When the Tories lost power, he considered Labour should have automatically been able to form an administration. He mentioned his ward’s poverty but forgot to mention Eb4U, New Labour’s "regeneration" agency - which spent £50 million in East Brighton and has left no trace.

Geoffrey Theobald made no bones about the achievements of the coalition, including the savage attacks on the very concept of a welfare state - while seeking a scapegoat in immigrants. Privatisation was the way ahead, Councillor Theobald said - forgetting to mention our experience of the rail and the utility companies: private monopolies that rig the market and make billions of pounds doing so.

There is an assumption, beloved of the commentariat, that the free market is the only road to take, whereas the real choice should be between public need and private greed.

I was reminded of the government’s panicked reaction to the flooding in Somerset and other places. The publicly-owned Environment Agency was the target of Eric Pickles, the local government minister, who does not mention that the agnecy's budget has been cut to the bone. Even Mr Pickles, as far as I know, does not advocate privatising the Environment Agency!

As a number of people pointed out from the floor, privatisation of care means council-tax-payers makie a contribution to the profits of Capita, G4S, and other sharks.

I know from the Sussex Autistic Trust Day Centre my son goes to that the dedication of staff is second to none.

Privatisation would mean staff being paid the lowest wages and the quality of care collapsing.

But the question remained as to whether the Green Party strategy of increasing the Council tax by 4.75% is an answer - in the unlikely event that the other parties agree to it.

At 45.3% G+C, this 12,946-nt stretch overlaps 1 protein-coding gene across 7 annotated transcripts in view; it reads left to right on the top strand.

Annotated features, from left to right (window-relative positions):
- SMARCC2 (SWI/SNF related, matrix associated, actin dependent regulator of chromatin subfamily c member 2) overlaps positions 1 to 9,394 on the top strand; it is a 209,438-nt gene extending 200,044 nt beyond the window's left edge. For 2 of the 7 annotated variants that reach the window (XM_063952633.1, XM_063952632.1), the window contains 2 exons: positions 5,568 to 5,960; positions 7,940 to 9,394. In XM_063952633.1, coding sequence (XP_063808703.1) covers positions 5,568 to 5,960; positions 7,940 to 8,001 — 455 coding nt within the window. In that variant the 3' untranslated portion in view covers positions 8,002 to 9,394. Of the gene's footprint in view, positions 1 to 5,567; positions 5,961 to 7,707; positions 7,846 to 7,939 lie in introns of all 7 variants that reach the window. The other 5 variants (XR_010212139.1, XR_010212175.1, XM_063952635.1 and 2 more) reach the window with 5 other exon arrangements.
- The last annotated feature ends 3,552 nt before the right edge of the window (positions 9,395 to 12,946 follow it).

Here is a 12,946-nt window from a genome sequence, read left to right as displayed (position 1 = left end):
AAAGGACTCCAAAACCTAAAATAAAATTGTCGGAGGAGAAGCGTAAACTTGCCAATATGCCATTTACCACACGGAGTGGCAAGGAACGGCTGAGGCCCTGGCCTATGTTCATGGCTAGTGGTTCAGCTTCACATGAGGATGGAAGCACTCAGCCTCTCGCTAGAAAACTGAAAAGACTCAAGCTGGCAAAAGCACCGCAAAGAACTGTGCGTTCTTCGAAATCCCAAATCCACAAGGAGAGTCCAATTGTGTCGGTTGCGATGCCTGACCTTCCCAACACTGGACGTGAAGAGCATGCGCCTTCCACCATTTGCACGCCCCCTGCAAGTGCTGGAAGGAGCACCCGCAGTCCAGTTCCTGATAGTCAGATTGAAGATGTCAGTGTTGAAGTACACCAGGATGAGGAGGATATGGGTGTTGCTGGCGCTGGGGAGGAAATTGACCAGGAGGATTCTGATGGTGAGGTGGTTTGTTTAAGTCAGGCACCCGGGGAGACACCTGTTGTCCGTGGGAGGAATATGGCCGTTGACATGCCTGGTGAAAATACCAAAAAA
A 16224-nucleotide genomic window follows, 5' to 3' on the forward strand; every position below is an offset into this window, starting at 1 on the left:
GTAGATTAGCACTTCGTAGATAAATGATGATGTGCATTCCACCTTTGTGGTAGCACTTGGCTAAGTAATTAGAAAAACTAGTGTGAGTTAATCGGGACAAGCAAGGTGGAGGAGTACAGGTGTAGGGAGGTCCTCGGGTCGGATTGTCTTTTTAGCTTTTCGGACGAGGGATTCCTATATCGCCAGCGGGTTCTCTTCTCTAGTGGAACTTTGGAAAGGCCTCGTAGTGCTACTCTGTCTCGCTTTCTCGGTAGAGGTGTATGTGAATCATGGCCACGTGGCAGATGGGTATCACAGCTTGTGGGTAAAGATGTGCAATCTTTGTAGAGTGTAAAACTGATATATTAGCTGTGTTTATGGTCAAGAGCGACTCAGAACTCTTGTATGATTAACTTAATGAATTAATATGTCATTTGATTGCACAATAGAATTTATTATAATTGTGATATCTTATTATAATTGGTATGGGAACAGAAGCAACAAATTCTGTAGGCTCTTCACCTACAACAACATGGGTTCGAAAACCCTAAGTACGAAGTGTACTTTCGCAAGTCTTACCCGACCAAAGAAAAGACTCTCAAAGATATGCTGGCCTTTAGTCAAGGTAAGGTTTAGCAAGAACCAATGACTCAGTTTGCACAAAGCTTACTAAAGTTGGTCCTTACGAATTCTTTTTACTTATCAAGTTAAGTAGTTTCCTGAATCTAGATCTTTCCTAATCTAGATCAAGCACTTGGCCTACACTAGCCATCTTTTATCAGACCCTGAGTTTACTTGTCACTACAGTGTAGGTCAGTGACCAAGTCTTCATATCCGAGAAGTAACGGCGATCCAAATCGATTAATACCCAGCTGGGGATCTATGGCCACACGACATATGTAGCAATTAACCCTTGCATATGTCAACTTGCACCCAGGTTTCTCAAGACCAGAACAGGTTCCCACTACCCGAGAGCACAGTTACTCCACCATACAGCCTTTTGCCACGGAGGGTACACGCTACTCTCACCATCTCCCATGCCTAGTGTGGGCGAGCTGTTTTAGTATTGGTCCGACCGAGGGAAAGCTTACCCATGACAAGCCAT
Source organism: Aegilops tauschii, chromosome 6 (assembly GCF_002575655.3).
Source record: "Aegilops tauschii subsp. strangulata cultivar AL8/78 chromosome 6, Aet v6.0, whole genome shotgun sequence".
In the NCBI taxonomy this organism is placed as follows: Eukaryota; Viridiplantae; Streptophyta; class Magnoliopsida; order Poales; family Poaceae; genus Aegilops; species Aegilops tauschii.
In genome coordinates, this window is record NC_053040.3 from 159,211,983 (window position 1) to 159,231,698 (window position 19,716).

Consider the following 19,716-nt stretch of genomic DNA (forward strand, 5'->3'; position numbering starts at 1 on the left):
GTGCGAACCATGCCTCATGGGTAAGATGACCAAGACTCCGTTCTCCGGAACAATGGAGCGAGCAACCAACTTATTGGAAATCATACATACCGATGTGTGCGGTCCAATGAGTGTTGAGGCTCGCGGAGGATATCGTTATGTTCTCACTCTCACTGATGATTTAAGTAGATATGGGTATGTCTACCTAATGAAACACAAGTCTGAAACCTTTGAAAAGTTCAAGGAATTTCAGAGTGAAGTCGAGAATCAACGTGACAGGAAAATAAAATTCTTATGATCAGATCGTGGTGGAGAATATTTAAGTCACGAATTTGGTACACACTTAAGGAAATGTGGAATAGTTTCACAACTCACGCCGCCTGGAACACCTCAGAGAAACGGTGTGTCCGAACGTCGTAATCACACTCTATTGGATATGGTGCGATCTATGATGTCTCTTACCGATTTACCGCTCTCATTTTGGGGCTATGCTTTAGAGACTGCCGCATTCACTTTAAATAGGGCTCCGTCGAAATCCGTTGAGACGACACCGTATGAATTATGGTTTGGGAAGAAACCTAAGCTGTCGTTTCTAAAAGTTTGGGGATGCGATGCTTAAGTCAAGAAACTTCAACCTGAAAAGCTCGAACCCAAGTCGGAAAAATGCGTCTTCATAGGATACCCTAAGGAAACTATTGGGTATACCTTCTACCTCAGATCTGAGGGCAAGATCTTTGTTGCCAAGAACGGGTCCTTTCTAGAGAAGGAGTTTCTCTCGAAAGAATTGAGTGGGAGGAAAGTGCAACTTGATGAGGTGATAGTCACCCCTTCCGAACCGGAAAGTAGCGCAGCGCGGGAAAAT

Even were there to be a referendum and the Greens won, then it would just postpone the day when government grants to local councils dry up altogether.

There was a time when Labour councils – Clay Cross, Liverpool, Lambeth, and others - defied central government.

If our Green-led council goes back to 1921, it will learn that the councillors of Poplar - an impoverished borough in London, led by future Labour leader George Lansbury went to prison rather than impose higher rates on impoverished ratepayers. After six weeks, they were released from prison as the government passed an act to equalise the rates between rich and poor boroughs, via a grant.

The Green Party, for all its rhetoric, remains a party that believes capitalism can be greened. The council is caught between a rock and a hard place. As long as it plays by the book it will lose.

There is a very strong argument for the council to refuse to accept Mr Pickles’s decision to make the biggest grants to the richest boroughs and set a "needs budget". But this involves civil disobedience.

The Greens have a chance to make a difference in our city and save themselves from the expected slaughter of the innocents in next year’s local elections.

Instead of gimmicks, like the 20mph speed limit, they should concentrate on winning the major battle. Which is the slow death of local democracy in Britain.

Despite his eloquence, Jason Kitcat’s alternative strategy is no strategy at all.